Sunday, September 24, 2017

More Deer

More Deer

I saw another deer, well, three actually. This time they were healthy and strong unlike the poor deer that wandered into my backyard last time. They ambled about hardly paying any attention to the humans mesmerized by their presence. I wondered what they were finding to eat. Did they like the tiny Rose of Sharon bushes that were trying to get started at the foot of the maple tree? Were they munching on the wild strawberry plants that tend to spread wherever they can?

They wandered through the hedges into one neighbor’s yard, then moved to another. Then they moved on, to where I don’t know. I think it was to the woods a couple of blocks away behind the elementary school. But to get there, they would have to cross a busy road and several streets. Surely someone must see them on the way.  I try to be on the lookout for wandering deer but they always pop up as a surprise.

Perhaps it’s time to put up a deer crossing sign next to the school crossing sign. I want to protect any being, human or otherwise. But deer overpopulation is becoming a problem. The New York Times reported on Saturday that New York City's Department of Parks and Recreation has a deer sterilization program in the works in Staten Island. Will that take care of the problem? It takes time and will the deer population continue to grow in the interim? Here are some things to think about in this regard, researched by Koryos: 

Have any thoughts on the issue?

Thursday, July 20, 2017

Young Hungry Deer

Young Hungry Deer

We live on a fairly ordinary street, nature-wise. The animals we mostly see in our backyard are squirrels, chipmunks, a groundhog here and there or an unexpected skunk. The birds are more varied with a variety of finches, blue jays, cardinals, sparrows, a woodpecker every now and then. The usual suburban mixture though sometimes we get a surprise.

Earlier this year we saw some adult deer making their way in back of our houses on their way to, well, who knows where. They were in a group of five and looked healthy. This morning we had a deer walk into our yard and slowly make its way into the garden behind our dining room.  

Most of the time when I see a deer, I am charmed by its understated beauty but this time I gaped at it for another reason; it was young, a fawn on its own, and it seemed malnourished. Its bones were visible along its hide. The mother in me wanted to whip up a nourishing breakfast but I know that feeding a fawn is not the good for the animal. It was moot anyway, as our visitor inspected the hydrangea bush just beyond the window, moved along the back of the house, and was gone.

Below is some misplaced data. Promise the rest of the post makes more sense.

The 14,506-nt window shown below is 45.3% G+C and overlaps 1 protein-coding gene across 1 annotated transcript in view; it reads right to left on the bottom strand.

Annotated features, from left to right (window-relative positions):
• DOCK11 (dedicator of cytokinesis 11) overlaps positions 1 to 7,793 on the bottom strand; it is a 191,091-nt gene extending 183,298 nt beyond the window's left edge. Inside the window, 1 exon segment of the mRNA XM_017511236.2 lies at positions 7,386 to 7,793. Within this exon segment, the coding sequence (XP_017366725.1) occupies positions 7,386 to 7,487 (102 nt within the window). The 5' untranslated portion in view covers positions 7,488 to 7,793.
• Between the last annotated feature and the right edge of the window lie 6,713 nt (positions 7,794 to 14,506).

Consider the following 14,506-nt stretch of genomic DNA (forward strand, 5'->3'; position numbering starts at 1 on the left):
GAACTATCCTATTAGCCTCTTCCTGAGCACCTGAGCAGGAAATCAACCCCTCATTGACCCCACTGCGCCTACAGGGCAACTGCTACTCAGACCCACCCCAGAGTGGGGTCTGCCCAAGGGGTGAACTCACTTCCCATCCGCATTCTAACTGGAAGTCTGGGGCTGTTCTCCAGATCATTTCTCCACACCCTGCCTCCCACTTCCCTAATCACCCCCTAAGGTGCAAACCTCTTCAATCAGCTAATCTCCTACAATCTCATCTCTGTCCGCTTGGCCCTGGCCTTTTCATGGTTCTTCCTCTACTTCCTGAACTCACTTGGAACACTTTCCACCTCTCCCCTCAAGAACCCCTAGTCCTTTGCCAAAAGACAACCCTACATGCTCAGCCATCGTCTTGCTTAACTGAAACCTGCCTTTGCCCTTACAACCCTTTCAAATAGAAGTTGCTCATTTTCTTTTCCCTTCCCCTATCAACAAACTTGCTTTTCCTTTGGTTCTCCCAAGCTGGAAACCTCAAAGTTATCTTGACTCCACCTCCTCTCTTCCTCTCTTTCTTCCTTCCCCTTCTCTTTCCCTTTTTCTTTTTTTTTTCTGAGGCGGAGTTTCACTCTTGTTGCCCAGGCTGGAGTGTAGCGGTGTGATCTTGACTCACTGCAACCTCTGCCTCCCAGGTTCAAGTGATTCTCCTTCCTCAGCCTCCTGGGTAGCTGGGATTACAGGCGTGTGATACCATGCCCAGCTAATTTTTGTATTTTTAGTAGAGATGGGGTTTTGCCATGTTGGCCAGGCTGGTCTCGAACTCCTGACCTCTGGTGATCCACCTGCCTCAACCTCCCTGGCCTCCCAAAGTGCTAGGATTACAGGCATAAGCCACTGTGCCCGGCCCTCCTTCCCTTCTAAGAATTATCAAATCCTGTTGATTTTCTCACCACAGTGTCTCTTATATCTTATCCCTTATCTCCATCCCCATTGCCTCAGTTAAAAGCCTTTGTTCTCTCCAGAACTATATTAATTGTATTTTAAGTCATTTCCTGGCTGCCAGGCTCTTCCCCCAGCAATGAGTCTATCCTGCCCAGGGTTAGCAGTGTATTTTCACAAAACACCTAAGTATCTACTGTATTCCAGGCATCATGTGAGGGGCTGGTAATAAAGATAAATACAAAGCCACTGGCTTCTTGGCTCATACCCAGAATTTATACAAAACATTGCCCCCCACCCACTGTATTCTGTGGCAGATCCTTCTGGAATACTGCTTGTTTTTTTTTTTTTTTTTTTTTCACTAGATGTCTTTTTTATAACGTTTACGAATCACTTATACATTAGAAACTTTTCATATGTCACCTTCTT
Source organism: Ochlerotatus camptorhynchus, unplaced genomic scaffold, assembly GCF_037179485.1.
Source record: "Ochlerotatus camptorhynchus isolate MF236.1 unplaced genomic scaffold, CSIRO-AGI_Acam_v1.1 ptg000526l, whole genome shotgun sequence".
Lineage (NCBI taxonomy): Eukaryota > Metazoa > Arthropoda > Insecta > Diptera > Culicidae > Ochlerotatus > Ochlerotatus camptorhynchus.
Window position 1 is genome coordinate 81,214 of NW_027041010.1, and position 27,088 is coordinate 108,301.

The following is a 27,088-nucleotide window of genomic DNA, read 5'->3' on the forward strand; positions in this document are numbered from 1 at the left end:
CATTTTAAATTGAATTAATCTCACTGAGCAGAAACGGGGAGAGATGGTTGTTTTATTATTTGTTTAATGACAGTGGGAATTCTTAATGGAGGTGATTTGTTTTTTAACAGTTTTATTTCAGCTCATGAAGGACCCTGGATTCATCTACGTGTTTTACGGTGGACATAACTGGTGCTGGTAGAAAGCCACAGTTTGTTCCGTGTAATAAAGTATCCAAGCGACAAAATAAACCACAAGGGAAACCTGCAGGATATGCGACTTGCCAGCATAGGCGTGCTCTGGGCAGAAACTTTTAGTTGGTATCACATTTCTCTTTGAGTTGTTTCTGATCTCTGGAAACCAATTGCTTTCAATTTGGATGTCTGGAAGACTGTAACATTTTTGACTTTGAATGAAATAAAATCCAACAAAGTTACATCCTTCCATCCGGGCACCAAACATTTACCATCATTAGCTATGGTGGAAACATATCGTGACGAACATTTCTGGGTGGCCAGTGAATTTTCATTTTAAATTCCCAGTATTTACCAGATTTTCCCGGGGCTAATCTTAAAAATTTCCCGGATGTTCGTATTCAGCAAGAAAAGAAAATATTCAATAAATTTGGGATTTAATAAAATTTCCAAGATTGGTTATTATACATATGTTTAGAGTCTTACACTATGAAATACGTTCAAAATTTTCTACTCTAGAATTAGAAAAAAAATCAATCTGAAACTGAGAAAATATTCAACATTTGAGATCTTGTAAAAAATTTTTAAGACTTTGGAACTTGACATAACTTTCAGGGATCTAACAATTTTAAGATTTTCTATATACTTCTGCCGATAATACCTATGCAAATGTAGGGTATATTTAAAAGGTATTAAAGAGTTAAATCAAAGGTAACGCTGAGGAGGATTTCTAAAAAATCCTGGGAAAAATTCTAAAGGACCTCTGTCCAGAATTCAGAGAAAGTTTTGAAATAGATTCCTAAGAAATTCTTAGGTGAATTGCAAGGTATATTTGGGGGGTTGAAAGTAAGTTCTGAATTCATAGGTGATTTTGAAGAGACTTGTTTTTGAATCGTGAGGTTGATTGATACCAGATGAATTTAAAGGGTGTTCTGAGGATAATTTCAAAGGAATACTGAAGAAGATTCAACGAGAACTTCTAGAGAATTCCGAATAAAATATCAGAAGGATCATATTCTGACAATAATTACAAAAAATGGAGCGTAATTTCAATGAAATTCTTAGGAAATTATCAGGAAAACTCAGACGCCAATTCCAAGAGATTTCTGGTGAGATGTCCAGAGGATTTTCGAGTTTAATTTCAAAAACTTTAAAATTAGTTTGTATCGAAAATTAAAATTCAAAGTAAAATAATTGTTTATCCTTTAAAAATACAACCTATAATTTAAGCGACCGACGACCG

So much of our natural habitat is being shifted into living quarters for humans. There are deer crossing signs on many roads now, with occasional duck or turtle crossing warnings.
It would be great if animals and people could live side-by-side peacefully. It would be terrific if we humans could do that too, letting each other live and thrive and express ourselves with respect and tolerance. May none of us be hungry for the basics of a good life.

Facts about whitetail deer:

Wednesday, July 5, 2017

Tigers, Tigers Everywhere!

Tigers, Tigers Everywhere!

Look at all the tigers! Not the animals – the tiger lilies. They seem to be everywhere, blooming in attention-catching orange. The house on the corner has a yearly display. Gardens up and down the street, around the corner, and through the neighborhood have bursts of orange that are hard to ignore.

I love to anticipate the arrival of my tigers. They are full and beautiful. Best of all, they keep coming back! Sometimes, however, they can take over, spreading into places where other flowers need their own space. A small price to pay, I think, for the beauty they offer.

Life is like a garden, isn’t it? Some of what we encounter is short term, like annuals, while some, like perennials, is lasting. Both kinds of flowers add to the joy and diversity of the garden, even as our varied experiences help us to appreciate the range and complexity of our existence.  

A quick review of plants in general:

Tiger Lily info:

Monday, June 5, 2017

Adaptable Geese

Adaptable Geese

It was a rainy day. We were just coming home from a round of errands, wondering what the rest of the day would bring, when we saw a family of geese strolling across the wet street. The goose (female), gander (male) and goslings (babies) were completely at ease in the middle of the road. Fortunately, it was a side road and not too busy. We turned to the right, another car edged toward the left, and the goose family slowly, slowly moved toward the curb.

Geese are no strangers to this area. We see lots of them flying in vee formation on their way south. Sometimes they land by a pond or a grass field for a rest. But more of them seem to be making their homes locally now. There are plenty of lakes and streams around to keep them happy and the temperatures generally are not too frigid. But this is new for the Canadian geese that traditionally have flown further south.